Yemen’s historic castle in Saada stands at risk

A photo shows a part of the Al-Qashla Castle in Saada province, Yemen, March 19, 2020. (Xinhua/Mohammed Mohammed)

For hundreds of years, Al-Qashla Castle struggles to survive conflicts and war in Yemen’s northern historic city of Saada.

 (Xinhua) — It stands tall for more than 600 years. Al-Qashla Castle in Yemen’s northern historic city of Saada has withstood conflicts through hundreds of years, and today is again trying to survive the war.

The castle stands on a hill at the heart of the city, one of the oldest medieval cities in Yemen.

Many of the mudbrick high-rises houses of the historic city have been razed to the ground by the bombing raids. Now the castle stands as testimony to the tragedy and the war’s massive human loss.

The castle has still closed to visitors since the war erupted five years ago between the internationally-recognized government of President Abd-Rabbu Mansour Hadi and the Houthi militia.

A man stands inside the Al-Qashla Castle in Saada province, Yemen, March 19, 2020. (Xinhua/Mohammed Mohammed)

The castle was the top popular destination for local visitors and tourists from all over the world before the civil war erupted.

“This is al-Qashla castle, one of the historic Saada city’s most famous landmarks. We forced to close it as a precautionary movement in order not to be targeted… because they strike everything inside the city,” Abdo Hassan Gatum, a local resident and general manager of the Antiquities Office of Saada, told Xinhua.

“The castle was the first destination for visitors and tourists wishing to explore the city of Saada, because it overlooks the city. From there, the entire historical city can be seen,” he added.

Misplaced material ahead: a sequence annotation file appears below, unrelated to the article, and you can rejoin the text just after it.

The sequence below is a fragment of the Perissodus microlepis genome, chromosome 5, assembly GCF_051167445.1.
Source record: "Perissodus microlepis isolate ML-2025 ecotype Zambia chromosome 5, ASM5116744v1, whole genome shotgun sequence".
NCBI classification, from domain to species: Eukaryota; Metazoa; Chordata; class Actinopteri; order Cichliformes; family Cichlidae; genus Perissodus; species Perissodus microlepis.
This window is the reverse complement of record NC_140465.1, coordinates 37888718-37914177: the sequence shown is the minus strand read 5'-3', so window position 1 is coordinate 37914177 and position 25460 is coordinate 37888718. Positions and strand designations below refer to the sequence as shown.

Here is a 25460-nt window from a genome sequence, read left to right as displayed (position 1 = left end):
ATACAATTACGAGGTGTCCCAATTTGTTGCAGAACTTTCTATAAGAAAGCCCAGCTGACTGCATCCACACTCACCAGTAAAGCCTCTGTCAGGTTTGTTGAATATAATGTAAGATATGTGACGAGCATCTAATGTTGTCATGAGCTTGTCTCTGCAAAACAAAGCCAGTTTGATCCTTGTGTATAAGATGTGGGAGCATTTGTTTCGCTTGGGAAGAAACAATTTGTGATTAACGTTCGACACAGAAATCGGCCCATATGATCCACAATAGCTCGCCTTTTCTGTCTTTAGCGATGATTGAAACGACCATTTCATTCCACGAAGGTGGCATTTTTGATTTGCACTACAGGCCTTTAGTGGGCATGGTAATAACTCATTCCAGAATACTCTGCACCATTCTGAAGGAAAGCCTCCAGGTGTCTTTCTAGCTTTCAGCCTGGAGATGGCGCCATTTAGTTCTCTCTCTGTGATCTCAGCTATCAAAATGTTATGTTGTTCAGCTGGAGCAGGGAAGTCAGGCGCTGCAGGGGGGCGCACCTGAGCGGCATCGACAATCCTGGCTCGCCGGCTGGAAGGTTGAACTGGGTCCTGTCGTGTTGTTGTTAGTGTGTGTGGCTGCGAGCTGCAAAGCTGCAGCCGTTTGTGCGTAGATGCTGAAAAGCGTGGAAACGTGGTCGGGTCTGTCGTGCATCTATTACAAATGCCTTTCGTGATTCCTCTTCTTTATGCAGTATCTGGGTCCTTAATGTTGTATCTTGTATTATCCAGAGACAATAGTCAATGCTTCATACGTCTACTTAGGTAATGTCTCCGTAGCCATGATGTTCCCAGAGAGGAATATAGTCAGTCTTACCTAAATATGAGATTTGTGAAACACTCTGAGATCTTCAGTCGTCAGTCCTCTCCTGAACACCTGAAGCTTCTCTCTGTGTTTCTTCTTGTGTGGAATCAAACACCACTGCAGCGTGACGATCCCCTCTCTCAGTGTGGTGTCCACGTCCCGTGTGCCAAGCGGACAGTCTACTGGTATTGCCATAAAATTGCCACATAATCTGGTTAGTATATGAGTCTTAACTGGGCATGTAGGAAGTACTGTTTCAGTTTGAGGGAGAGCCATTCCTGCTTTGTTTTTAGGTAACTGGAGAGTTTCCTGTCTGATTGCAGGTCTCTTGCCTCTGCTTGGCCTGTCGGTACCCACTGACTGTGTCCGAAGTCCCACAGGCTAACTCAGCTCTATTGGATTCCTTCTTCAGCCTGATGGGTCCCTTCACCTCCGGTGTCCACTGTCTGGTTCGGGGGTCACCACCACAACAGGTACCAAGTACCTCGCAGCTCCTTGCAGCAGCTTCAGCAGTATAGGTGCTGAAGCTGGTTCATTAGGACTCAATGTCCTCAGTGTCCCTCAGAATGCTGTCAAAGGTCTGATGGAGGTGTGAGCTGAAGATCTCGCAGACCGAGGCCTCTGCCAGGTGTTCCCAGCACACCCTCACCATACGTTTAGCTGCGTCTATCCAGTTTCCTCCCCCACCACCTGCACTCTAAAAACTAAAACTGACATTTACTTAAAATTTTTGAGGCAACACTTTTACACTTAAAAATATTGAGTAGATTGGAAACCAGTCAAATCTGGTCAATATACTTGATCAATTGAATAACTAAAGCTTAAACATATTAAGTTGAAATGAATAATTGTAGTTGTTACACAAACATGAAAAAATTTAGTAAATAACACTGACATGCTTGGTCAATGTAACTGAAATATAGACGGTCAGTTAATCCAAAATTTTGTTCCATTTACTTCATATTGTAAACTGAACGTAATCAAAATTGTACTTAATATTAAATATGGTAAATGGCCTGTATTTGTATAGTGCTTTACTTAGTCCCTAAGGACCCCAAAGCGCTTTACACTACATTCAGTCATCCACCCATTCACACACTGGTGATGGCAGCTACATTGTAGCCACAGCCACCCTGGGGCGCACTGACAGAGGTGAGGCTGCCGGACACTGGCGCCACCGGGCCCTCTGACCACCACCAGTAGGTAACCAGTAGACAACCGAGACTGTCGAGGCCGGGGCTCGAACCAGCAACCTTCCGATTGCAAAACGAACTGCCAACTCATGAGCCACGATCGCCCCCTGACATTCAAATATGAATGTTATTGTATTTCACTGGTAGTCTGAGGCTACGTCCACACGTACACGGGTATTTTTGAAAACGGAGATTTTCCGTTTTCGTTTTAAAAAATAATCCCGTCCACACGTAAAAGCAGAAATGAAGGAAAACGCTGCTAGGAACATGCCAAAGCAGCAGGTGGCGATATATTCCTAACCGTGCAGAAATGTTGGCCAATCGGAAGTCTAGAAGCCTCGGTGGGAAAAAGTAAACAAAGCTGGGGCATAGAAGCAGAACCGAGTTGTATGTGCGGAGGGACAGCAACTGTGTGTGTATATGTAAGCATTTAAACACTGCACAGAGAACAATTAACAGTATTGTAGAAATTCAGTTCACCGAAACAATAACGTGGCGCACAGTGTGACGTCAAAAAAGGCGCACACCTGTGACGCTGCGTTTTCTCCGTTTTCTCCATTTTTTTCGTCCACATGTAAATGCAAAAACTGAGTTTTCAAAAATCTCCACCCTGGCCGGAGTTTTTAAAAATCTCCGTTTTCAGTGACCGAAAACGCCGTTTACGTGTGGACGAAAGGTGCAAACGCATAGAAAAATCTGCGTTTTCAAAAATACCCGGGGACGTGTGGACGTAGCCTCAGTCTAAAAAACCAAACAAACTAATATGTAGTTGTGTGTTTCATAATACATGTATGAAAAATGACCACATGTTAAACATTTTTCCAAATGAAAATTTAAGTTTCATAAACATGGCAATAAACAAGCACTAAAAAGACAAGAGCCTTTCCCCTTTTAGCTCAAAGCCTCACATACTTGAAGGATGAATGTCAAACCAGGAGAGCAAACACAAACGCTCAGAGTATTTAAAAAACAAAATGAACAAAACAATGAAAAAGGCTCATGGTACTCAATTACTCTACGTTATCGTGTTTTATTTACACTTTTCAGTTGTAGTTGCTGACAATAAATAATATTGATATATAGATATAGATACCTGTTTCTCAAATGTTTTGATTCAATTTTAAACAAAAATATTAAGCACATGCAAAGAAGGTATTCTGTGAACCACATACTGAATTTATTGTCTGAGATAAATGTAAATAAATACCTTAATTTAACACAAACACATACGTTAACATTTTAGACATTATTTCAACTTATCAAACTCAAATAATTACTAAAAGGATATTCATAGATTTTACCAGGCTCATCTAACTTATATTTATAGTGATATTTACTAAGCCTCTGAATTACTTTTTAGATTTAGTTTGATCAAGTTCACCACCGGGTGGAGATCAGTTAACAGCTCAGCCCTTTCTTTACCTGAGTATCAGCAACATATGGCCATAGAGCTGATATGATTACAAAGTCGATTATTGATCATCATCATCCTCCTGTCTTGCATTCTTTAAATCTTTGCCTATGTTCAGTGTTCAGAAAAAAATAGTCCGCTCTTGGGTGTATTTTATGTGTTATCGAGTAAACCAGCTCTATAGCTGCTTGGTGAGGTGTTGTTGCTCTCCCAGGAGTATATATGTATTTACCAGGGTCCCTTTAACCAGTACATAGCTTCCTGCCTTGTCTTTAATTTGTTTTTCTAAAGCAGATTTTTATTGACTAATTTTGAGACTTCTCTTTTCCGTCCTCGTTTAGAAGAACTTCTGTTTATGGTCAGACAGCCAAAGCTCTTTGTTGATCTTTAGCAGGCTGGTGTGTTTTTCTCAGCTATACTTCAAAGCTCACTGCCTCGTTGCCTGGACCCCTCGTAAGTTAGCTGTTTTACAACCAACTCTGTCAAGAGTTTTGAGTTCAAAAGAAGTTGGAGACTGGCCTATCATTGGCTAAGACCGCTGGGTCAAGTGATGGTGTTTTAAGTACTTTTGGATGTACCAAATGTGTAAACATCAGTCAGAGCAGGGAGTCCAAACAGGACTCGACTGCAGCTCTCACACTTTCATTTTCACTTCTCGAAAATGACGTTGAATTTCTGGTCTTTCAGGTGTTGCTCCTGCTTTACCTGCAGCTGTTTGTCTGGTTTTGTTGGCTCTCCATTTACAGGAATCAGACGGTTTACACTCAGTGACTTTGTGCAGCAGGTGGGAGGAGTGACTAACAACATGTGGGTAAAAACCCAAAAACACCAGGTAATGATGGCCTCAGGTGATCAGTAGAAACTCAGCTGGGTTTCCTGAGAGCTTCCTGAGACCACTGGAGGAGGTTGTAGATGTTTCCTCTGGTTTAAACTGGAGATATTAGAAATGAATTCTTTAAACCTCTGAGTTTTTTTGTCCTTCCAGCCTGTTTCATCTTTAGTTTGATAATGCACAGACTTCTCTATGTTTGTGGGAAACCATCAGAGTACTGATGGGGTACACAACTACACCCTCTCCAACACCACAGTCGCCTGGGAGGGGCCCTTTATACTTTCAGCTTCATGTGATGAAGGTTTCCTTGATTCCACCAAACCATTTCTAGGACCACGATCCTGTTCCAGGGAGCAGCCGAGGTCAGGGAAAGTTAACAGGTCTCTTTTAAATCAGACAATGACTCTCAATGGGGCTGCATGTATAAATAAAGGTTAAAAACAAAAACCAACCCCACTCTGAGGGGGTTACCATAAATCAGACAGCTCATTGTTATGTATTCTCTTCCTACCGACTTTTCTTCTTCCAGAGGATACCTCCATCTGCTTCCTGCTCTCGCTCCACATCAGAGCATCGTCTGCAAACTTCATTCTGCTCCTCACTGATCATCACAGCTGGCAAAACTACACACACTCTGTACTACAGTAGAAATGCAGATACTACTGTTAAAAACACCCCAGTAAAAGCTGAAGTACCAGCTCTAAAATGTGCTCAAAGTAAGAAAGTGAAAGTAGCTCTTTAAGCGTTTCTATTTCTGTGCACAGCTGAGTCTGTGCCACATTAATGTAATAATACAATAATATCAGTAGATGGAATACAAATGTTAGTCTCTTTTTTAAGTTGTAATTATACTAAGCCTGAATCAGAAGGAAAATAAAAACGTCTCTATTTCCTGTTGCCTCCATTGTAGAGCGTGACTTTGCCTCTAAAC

A child looks at the Saada city where the Al-Qashla Castle is located, in Saada province, Yemen, March 21, 2020. (Xinhua/Mohammed Mohammed)

The historic city lies on a wide area and was surrounded by a high wall with four gates.

The bombing destroyed many houses in the city, and caused severe damage to others that are not yet repaired. The city requires some maintenance and restoration work, including the castle.

The city is still controlled by the Houthi group, which also controls large parts of the province’s namesake Saada.

The city is loved by the residents and all Yemeni people, and also loved by children who know little about its history.

“I am one of the sons of the historic Saada city and this great building of the al-Qashla Castle needs care. I call on the concerned authorities to take good care of the castle and the whole historic city,” Sadiq Ahsan, a local resident, told Xinhua.

A photo shows a part inside the Al-Qashla Castle in Saada province, Yemen, March 19, 2020. (Xinhua/Mohammed Mohammed)

The war erupted in late 2014, when the Iran-backed Houthi group seized control of much of the country’s north and forced the Saudi-backed government of President Abd-Rabbu Mansour Hadi out of the capital Sanaa.

The Houthis triggered the intervention of the Saudi-led military coalition in the Yemeni conflict on March 26, 2015, to support Hadi’s government.

The grinding war has entered its sixth year with no end in sight yet.

The United Nations is trying to end the Yemeni war that has killed tens of thousands of people, displaced 3 million, destroyed infrastructure, triggered deadly epidemics and pushed over 20 million to the brink of starvation.

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